May 18, 2004 | General

Evolution Of A Wood Recycling Company

Julie Burman
BioCycle May 2004, Vol. 45, No. 5, p.34

Rainier Wood Recyclers in Washington State recently boosted its processing capacity to over 300,000 tons a year, making it one of the nation’s largest processors of wood waste.
In December 2003, Mother Nature unleashed a powerful windstorm in the Puget Sound region of Washington State. For three days, local and national news featured images of homes crushed by Douglas firs, streets blocked by branches, and limbs piled like cordwood in urban neighborhoods. A profitable opportunity for wood recyclers? Perhaps. But Rainier Wood Recyclers -headquartered in Covington, Washington – thought it was an even better opportunity to give back to the community. Rainier opened its three facilities for free drop-off of woody storm debris.
The result? King County’s Department of Natural Resources and the Puget Sound Clean Air Agency promoted the service as their “top story.” Rainier Wood Recyclers (Rainier) was prominent on TV and radio stations with news about wood recycling opportunities for victims of the windstorm. Homeowners loaded up family trucks and jammed Rainier’s access roads to dump nearly 7,000 cubic yards of storm debris in one day.
“We know that our business depends on diverse factors – including community support for our operations” says Tony Bennett, Rainier’s president. “That’s in part why we recycle Christmas trees as a benefit with the Boy Scouts and also work collaboratively with the government agencies who have an interest in wood recycling.”
In addition to his civic involvement, Bennett is a savvy businessman. He’s positioned Rainier as one of the nation’s largest processors of wood waste and earned the reputation for meeting tight end use specifications. Bennett also is willing to grind just about anything – and find a market for the product.
In 1986, Rainier purchased one of the first commercially manufactured stump grinders. Bennett laughingly recalls that a good day back then was grinding 40 tons of land clearing debris and finding someone willing to take a free delivery of chips. He carefully watched landfill fees increase and burn bans become a reality during the late 1980s and early 1990s. Real estate developers who traditionally burned the ‘slash’ or stumps and brush on cleared land were looking for cost-effective alternatives.
Conditions seemed right to grow the company. Tony Bennett persuaded his brother, Tim Bennett, to join the firm as the operations manager. And he hired Bob Sargent, who was working at the Clean Washington Center as the state’s commodities specialist for compost and wood waste. Today Rainier has 38 employees.
“At first we all worried about markets along with how to finance grinding equipment that local bankers viewed as downright weird,” Bennett reflects. “Today we have clients and access to capital. Now the game is all about increasing volumes while meeting stringent customer requirements for product quality and price.”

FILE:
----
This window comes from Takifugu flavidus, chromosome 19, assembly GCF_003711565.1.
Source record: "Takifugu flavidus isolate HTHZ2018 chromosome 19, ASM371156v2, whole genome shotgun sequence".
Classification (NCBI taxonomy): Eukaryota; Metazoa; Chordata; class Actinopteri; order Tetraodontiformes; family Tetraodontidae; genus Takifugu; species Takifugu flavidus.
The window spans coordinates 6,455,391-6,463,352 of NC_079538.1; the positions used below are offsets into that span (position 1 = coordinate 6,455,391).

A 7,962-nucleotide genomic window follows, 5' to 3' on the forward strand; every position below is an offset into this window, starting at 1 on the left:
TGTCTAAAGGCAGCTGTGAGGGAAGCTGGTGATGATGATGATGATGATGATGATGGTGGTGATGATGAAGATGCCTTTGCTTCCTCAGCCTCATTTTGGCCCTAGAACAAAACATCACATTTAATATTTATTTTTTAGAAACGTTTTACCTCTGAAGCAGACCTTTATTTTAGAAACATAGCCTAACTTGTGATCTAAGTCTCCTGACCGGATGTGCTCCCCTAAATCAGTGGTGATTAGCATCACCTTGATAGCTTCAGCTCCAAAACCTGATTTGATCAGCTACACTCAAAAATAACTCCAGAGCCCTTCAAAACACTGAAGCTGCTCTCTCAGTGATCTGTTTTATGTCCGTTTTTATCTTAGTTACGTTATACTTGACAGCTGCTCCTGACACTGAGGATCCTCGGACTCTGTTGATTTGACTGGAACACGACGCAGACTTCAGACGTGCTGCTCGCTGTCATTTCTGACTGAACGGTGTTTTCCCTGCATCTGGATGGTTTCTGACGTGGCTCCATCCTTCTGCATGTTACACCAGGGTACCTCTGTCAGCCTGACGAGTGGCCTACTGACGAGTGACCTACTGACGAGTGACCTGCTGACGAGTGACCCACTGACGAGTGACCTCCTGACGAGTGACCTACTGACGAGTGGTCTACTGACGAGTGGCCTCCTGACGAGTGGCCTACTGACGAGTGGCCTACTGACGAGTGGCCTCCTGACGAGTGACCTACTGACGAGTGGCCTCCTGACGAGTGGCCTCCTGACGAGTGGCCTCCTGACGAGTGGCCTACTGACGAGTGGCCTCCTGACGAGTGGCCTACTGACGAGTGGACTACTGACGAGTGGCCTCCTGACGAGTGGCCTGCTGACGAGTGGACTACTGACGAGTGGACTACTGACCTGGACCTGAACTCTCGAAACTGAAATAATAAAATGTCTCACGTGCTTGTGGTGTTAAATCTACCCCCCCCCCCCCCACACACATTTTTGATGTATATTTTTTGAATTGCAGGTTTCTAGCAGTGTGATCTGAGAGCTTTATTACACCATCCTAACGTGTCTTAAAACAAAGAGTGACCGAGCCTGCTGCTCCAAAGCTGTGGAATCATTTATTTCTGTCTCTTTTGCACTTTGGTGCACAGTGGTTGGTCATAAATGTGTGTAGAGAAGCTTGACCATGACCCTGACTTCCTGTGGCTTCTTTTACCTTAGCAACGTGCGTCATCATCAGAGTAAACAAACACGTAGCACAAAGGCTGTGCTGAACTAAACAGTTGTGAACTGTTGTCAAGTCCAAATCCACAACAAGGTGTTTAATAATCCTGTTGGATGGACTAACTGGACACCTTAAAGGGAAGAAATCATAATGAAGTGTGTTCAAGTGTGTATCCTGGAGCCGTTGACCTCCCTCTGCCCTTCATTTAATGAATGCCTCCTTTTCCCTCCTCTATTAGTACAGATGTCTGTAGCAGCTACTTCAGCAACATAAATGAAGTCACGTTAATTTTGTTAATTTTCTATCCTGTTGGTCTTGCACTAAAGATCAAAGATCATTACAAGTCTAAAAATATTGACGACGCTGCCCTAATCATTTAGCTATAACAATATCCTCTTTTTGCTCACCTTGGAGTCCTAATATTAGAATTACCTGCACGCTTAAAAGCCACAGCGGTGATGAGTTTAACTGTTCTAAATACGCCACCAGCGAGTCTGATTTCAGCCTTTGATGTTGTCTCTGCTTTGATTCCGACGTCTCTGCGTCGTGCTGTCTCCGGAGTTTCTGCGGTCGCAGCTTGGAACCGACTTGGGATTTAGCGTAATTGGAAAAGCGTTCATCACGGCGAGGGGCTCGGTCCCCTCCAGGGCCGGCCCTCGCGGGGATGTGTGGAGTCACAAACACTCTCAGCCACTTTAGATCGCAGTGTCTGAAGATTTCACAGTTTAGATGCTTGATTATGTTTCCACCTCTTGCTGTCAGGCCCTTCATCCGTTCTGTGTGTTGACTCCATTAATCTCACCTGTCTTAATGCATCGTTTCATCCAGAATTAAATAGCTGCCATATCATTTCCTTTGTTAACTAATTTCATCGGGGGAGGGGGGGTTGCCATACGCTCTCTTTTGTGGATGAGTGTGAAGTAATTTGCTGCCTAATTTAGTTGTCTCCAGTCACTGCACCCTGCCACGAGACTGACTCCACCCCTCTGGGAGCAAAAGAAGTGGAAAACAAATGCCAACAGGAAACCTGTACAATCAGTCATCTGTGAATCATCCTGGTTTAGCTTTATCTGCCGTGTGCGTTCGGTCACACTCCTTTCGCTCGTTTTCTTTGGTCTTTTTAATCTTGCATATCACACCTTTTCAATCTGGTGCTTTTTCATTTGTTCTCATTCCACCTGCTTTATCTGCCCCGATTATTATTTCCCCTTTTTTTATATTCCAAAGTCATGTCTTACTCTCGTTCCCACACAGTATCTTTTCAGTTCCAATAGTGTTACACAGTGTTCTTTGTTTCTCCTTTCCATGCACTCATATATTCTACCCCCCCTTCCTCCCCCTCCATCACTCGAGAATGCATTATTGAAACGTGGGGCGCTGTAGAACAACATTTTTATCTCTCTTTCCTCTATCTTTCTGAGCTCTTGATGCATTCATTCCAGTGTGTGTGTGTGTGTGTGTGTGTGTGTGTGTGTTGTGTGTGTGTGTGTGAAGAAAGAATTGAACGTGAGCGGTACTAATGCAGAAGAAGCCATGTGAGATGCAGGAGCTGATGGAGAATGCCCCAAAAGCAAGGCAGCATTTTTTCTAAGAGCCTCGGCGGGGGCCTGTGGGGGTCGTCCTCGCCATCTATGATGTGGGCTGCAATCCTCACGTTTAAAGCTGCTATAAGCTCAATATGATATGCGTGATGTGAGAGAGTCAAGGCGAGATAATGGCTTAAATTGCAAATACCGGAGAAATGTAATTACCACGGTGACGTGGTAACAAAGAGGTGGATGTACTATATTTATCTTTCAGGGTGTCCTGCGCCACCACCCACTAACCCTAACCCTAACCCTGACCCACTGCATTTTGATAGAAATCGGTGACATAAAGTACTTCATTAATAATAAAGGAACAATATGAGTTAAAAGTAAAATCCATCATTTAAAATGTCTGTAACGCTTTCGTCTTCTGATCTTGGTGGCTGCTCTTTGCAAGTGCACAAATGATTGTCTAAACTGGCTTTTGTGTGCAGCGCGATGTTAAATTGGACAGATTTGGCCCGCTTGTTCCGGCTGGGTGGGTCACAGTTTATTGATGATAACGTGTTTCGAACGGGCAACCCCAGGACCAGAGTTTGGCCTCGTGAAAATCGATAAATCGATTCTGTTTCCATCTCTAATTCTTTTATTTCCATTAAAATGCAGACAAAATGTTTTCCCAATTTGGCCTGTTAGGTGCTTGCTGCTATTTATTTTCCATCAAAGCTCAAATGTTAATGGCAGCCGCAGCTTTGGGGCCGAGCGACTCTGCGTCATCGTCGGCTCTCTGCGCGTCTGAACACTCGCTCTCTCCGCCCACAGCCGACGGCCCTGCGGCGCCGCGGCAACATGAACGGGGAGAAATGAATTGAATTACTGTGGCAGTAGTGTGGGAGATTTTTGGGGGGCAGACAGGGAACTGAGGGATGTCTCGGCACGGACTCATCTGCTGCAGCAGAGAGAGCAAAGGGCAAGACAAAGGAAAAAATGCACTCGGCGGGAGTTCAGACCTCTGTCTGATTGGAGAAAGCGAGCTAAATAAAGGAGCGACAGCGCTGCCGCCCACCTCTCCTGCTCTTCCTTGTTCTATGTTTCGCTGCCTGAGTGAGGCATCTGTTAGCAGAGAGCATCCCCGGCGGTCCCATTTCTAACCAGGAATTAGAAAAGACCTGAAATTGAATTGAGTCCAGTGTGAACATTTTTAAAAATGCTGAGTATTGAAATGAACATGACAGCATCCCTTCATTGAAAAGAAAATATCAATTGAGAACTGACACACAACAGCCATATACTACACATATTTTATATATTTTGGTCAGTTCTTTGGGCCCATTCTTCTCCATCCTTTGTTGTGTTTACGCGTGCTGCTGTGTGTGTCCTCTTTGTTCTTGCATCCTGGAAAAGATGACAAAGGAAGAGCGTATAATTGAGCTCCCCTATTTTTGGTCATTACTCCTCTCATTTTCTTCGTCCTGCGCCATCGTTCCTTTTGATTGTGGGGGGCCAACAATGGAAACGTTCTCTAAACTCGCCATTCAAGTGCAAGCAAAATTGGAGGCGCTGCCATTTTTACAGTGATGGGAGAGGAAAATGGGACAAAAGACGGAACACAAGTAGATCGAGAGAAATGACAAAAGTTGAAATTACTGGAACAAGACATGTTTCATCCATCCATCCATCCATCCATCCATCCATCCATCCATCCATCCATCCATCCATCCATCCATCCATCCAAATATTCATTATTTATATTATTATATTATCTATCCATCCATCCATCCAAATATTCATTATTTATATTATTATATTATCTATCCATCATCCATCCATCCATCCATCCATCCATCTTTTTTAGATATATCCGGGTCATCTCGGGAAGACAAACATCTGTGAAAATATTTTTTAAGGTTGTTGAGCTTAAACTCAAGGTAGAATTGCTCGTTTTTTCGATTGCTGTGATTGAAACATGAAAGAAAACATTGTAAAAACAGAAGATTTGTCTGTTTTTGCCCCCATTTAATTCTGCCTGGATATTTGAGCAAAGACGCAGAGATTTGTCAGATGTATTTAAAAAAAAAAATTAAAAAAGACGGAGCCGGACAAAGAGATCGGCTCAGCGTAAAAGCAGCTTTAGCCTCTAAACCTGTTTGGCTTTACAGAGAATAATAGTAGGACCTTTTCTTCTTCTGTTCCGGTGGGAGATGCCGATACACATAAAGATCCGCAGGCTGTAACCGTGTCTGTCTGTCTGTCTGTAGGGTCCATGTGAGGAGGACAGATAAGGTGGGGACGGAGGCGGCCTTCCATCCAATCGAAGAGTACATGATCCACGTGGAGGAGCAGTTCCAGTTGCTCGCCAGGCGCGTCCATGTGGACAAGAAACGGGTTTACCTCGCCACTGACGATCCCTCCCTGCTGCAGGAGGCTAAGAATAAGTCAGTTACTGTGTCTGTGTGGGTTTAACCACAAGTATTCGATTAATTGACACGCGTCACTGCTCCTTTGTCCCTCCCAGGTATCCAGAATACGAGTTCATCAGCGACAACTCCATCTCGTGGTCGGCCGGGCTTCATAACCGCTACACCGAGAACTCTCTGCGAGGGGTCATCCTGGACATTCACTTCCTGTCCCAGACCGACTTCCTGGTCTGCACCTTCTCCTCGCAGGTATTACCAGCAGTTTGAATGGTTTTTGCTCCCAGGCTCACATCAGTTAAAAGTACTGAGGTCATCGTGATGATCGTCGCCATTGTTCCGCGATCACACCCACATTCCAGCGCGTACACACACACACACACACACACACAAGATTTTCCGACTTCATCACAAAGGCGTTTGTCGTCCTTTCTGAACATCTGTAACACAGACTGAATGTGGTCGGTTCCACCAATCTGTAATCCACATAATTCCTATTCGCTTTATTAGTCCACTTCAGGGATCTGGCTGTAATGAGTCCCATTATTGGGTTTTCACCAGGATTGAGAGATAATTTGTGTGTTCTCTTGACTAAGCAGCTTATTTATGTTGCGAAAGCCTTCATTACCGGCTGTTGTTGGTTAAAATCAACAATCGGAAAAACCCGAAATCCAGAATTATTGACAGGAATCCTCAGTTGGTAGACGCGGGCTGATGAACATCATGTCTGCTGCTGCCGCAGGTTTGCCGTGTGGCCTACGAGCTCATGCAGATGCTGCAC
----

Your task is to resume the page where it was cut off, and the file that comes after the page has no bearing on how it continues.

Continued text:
Rainier’s hallmarks are top-notch equipment, efficient operations, quality products, first-rate employees and customer service. Its client list includes over 70 municipalities and 500 private companies. Year-end financial statements for 2003 indicate Rainier’s sales increased by 35 percent despite a sluggish economy. The success is due in part to strong relationships with the Pacific Northwest’s forest products industry and the advantages of economies of scale. Last year, Rainier boosted its processing capacity to over 300,000 tons a year and invested $3.6 million in its new Auburn, Washington plant.
The company’s core business is grinding land clearing debris and urban wood waste. Most of its recycling activities take place where customers collect or generate material. This includes industrial generators such as paper or saw mills, private and municipal operators of transfer stations, and construction sites needing to recycle land clearing debris. Rainier takes one of its several portable processing setups directly to the customer, makes product at their site and then ships directly to market. The goal is to avoid multiple transfers of the material.
For smaller, truckload quantities, the company accepts woody debris from residential, municipal and commercial drop-off customers, but does not accept grass clippings. There are three processing yards – all located where new housing starts are strong on the east side of King County – including the new indoor facility in Auburn, 25 miles southeast of Seattle. For the sites, Rainier has been able to find land at reasonable prices with both enough acreage to buffer operations from neighbors and access to a good road system. For example, Rainier purchased 52 acres of farmland from Remlinger Farms in Fall City, Washington. It is located near large residential communities being built by developers such as Quadrant Real Estate, a subsidiary of the Weyerhaeuser Corporation.
Rainier uses ten acres at the Fall City site for inventory and operations and leases the remainder back to the Remlingers for pumpkin and berry production. The farmhouse was remodeled in a traditional style for use as the Rainier office. From the road the farm property looks pretty much like it always has, retaining the area’s rural character. Rainier hired their crew from the local community and Fall City has welcomed the company as a good neighbor.
Odor has not been an issue and Rainier manages dust by watering the piles in dry weather. The key to fire protection is always being aware of the potential for fires and being proactive in prevention. Facility cleanliness, pile management controls to prevent overheating, and high turnover of product are standard prevention techniques for Rainier.
Source separation is the company’s strategy for all incoming materials. Contaminated loads with garbage or demolition waste are not accepted and every load is inspected. Generally, tree prunings and land clearing debris are kept separate from dimensional urban wood.
Tim Bennett explains the company’s four mobile grinders and ancillary equipment are easily moved when on-site processing is required. Generally, a grinder and an excavator are positioned on the site with one operator working both pieces of equipment. Trucks with either a walking-floor trailer or possum-bellied chip vans are used, depending on which market the chips are being delivered to. Rainier charges its customers for this service, who otherwise would have to pay to dispose of the material.